"Darkness At Noon"
Eerie shades of Arthur Koestler's classic 1941 novel.
By John Leake
This evening at dinner, Dr. McCullough talked about the troubling signs that the noose is tightening on the Medical Freedom movement, with Drs. Paul Marik and Pierre Kory recently receiving ‘Notice of Potential Disciplinary Sanction’ from the American Board of Internal Medicine. The once intellectually sound institution now resembles a Maoist Tribunal. Equally alarming was Chase Bank’s recent decision to shut down the bank account of Dr. Joseph Mercola, apparently for no reason apart from his unorthodox views of health and medicine.
Then there was RFK, Jr.’s abominable treatment at the hands of Democratic members of Congress at a hearing about the federal government’s flagrant violation of the First Amendment. As I watched the shocking rudeness, arrogance, and brutality of the Representatives, I was reminded of accounts I’ve read about so-called People’s Courts and Tribunals—i.e., Kangaroo Courts—that have been erected by various totalitarian regimes. Last but not least is the constant legal harassment of former President Donald Trump, who is accused of being “a threat to democracy,” even though he is apparently the preferred candidate of roughly half the electorate.
All of the above remind’s me of Arthur Koestler’s classic 1941 novel, Darkness at Noon, which he wrote in 1940 while living in France. A Hungarian Jew, Koestler studied at the University of Vienna, and then embarked on an adventurous life, residing in various European countries and in Palestine, working as a reporter and author. A socialist in his youth, he was discerning enough to recognize that for all of its idealistic promises, the Bolshevik Revolution in Russia quickly became a corrupt and tyrannical regime.
Darkness at Noon is set between 1938-1940, after Stalin’s Great Purge of dissidents (real, perceived, and fabricated) and the Moscow Show Trials. The action takes place in an unnamed prison in which the protagonist—a old guard Bolshevik named Nikolai Salmanovich Rubashov—has been arrested as part of Stalin’s campaign to eliminate all potential rivals. Rubashov undergoes a series of interrogations, which initially have a strange air of affability, but then turn progressively more severe and doctrinal.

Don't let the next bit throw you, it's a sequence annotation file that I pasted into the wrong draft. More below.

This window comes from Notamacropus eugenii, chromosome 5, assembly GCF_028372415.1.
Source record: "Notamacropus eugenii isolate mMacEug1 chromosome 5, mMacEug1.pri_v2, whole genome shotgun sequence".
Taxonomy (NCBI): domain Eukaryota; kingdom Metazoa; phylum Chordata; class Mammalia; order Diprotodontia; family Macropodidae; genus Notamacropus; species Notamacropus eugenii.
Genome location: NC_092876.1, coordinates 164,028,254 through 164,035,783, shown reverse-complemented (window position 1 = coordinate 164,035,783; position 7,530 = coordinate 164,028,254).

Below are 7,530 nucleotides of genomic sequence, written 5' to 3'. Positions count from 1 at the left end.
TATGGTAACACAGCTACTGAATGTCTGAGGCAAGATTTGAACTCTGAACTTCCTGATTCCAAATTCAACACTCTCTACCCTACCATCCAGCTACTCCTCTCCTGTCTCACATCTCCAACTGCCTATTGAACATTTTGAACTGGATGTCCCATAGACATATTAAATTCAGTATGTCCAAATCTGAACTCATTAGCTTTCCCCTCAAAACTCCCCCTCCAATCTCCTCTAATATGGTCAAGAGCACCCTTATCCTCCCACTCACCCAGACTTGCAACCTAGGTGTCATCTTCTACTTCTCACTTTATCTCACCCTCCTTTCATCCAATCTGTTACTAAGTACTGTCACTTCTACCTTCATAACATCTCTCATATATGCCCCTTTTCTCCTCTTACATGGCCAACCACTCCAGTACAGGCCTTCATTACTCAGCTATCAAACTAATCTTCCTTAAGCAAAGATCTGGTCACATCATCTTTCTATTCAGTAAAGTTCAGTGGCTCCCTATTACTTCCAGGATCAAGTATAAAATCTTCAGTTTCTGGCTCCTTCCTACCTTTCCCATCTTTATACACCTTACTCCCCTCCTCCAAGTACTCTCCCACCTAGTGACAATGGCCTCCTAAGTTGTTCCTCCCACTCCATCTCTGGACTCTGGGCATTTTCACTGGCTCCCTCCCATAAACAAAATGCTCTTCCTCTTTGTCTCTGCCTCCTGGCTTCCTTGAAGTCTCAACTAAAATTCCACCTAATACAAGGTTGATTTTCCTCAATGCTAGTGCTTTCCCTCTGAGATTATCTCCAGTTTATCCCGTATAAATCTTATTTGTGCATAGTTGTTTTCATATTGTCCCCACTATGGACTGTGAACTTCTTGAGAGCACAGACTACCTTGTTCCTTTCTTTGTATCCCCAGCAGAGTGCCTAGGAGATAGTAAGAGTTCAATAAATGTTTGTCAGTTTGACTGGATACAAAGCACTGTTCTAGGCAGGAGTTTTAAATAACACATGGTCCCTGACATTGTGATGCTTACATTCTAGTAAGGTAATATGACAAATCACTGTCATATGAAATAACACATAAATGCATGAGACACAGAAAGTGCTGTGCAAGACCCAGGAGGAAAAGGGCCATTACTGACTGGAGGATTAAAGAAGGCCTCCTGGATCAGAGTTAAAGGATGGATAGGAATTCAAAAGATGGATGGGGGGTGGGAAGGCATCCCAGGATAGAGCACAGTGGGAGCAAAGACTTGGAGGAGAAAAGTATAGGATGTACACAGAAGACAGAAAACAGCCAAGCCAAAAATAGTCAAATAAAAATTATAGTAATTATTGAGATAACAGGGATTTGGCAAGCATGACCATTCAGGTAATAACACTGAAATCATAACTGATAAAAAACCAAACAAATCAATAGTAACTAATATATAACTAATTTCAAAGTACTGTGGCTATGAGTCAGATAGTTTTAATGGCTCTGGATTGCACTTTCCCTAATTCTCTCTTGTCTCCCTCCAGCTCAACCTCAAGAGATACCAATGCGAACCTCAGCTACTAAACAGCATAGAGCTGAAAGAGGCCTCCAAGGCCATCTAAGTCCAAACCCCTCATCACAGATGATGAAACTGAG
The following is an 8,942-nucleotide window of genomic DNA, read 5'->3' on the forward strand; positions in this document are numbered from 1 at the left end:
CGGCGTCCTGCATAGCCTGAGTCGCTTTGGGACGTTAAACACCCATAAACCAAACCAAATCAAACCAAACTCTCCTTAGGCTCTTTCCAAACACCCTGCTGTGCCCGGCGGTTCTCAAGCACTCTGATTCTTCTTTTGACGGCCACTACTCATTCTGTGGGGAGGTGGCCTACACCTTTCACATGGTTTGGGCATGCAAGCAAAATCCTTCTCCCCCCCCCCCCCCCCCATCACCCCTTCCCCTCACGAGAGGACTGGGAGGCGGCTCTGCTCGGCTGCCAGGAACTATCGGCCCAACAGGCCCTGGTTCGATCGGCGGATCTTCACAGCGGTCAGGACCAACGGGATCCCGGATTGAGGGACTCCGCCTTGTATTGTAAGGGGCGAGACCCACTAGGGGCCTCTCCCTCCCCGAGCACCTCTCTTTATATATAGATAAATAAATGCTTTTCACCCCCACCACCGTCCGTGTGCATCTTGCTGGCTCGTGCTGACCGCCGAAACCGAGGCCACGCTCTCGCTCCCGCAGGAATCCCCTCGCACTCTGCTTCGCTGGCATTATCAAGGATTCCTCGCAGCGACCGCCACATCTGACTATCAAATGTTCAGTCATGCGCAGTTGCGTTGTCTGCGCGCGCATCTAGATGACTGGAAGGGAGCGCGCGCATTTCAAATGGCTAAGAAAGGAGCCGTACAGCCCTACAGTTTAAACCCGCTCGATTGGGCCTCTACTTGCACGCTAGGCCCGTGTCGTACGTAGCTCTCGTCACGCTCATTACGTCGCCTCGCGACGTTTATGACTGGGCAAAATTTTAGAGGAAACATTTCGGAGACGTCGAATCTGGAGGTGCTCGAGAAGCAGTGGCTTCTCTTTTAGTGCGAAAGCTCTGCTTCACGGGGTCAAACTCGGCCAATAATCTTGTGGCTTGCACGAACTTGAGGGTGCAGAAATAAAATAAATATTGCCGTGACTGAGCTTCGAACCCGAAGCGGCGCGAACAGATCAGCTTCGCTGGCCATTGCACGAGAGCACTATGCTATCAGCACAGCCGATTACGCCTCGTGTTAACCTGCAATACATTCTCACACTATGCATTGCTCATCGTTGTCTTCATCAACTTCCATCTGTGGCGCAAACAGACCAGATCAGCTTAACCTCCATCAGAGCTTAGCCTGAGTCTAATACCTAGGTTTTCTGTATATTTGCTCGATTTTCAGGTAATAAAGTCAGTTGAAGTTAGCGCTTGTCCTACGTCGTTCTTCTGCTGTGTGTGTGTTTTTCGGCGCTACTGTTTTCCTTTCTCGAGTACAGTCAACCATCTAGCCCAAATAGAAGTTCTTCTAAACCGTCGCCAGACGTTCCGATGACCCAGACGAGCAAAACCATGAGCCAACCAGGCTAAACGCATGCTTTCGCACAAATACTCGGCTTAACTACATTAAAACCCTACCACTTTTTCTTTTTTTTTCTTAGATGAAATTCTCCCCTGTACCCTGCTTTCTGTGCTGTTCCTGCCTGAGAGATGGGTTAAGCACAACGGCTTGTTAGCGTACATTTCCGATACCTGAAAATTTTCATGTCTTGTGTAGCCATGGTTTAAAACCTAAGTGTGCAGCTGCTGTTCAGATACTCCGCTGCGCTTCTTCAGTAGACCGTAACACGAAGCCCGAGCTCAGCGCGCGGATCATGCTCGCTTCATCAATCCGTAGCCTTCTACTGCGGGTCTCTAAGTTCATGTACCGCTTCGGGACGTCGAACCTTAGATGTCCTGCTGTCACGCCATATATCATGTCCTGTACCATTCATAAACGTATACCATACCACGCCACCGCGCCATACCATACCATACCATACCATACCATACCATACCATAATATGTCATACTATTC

At no point is it clear what law Rubashov has allegedly broken, or why those who have arrested him perceive him to be a threat. For some mysterious and frightening reason, it seems that he simply cannot be tolerated.
When I first read Darkness at Noon as a junior in high school, I found it fascinating and terrifying, and it left an indelible impression on me. At the same time, I assumed (in the year 1988) that such a scenario could never happen in the United States.
Now I’m not so sure. The English title comes from Job 5:14: "They meet with darkness in the daytime, and grope in the noonday as in the night." As Koestler recognized, evil may, at any moment, become ascendent and prevail. Unfortunately, most people fail to perceive the gathering darkness until it’s too late to stop it.
Is it too late to stop it now? I’m not sure, but Dr. McCullough and I are bracing for further reprisals against heterodox doctors like Pierre Kory, Paul Marik, and Joseph Mercola, and heterodox political candidates like RFK, Jr.
Dr. McCullough has already been stripped of his entire academic medical career, but he continues to communicate with the citizenry through Substack, Twitter, and independent media outlets. I continue to express my thoughts on Substack.
Will our few remaining free speech platforms be shut down? Will our bank accounts be frozen? We will ultimately—like Rubashov—be arrested and imprisoned for reasons that aren’t really clear to us, apart from the fact that we express heterodox views?
At this moment it is difficult if not impossible to predict if the disturbing trend we are observing will abate, or if it is the early expression of a regime that will eventually obtain full dictatorial power. If history is any guide, we are justified in feeling very alarmed by what is going on.